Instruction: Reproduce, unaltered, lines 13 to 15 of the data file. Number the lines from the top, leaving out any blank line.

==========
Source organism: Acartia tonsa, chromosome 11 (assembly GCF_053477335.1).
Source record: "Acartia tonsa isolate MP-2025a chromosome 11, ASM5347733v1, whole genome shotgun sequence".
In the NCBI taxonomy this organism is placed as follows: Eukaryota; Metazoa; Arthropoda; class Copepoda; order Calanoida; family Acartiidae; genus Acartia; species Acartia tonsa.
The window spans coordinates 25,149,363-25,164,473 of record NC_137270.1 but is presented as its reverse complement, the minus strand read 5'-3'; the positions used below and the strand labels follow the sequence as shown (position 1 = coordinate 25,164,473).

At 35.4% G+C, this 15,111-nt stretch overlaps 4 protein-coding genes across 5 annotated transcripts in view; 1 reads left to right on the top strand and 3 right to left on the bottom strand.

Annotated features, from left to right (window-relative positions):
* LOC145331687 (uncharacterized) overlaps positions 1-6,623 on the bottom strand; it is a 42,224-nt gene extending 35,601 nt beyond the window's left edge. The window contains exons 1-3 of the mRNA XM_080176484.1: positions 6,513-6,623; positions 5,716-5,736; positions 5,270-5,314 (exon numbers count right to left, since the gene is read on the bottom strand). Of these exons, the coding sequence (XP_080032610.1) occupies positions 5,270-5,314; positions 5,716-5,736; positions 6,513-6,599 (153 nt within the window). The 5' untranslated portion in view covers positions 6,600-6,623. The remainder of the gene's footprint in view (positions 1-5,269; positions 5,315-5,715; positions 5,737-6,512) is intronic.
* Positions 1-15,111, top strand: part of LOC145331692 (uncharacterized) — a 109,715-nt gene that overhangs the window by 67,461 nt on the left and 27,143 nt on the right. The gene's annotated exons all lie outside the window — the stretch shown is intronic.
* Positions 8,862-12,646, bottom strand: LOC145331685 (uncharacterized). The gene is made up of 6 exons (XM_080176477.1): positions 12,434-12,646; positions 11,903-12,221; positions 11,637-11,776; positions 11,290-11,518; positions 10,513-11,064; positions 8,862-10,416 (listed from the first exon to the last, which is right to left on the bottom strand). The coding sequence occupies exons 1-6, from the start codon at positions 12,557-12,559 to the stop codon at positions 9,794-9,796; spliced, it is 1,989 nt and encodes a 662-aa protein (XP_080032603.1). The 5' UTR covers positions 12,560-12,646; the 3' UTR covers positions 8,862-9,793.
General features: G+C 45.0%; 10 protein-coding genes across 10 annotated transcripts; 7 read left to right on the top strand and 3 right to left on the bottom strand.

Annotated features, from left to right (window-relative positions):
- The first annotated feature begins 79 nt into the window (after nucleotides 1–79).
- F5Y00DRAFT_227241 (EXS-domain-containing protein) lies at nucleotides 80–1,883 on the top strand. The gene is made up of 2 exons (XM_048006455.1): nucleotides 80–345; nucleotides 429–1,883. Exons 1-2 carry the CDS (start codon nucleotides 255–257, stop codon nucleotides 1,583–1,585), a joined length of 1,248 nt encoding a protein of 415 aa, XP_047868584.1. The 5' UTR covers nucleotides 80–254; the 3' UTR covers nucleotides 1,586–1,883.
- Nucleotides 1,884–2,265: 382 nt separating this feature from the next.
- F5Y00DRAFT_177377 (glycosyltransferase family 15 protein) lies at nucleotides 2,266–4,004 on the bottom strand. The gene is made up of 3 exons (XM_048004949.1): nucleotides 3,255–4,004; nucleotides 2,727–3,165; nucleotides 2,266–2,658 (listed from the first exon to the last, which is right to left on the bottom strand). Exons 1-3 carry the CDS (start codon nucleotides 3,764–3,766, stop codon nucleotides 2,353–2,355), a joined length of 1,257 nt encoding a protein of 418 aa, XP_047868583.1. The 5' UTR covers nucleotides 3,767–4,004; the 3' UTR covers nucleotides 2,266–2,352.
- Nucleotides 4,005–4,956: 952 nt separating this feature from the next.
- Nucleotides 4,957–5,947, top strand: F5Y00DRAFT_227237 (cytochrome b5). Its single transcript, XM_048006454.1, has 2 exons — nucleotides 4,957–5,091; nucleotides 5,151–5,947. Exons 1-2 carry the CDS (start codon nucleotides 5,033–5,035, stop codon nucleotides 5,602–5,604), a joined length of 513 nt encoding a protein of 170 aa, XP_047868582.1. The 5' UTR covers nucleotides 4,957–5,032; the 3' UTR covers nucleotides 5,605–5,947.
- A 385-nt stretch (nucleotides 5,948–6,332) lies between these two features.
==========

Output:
- F5Y00DRAFT_227241 (EXS-domain-containing protein) lies at nucleotides 80–1,883 on the top strand. The gene is made up of 2 exons (XM_048006455.1): nucleotides 80–345; nucleotides 429–1,883. Exons 1-2 carry the CDS (start codon nucleotides 255–257, stop codon nucleotides 1,583–1,585), a joined length of 1,248 nt encoding a protein of 415 aa, XP_047868584.1. The 5' UTR covers nucleotides 80–254; the 3' UTR covers nucleotides 1,586–1,883.
- Nucleotides 1,884–2,265: 382 nt separating this feature from the next.
- F5Y00DRAFT_177377 (glycosyltransferase family 15 protein) lies at nucleotides 2,266–4,004 on the bottom strand. The gene is made up of 3 exons (XM_048004949.1): nucleotides 3,255–4,004; nucleotides 2,727–3,165; nucleotides 2,266–2,658 (listed from the first exon to the last, which is right to left on the bottom strand). Exons 1-3 carry the CDS (start codon nucleotides 3,764–3,766, stop codon nucleotides 2,353–2,355), a joined length of 1,257 nt encoding a protein of 418 aa, XP_047868583.1. The 5' UTR covers nucleotides 3,767–4,004; the 3' UTR covers nucleotides 2,266–2,352.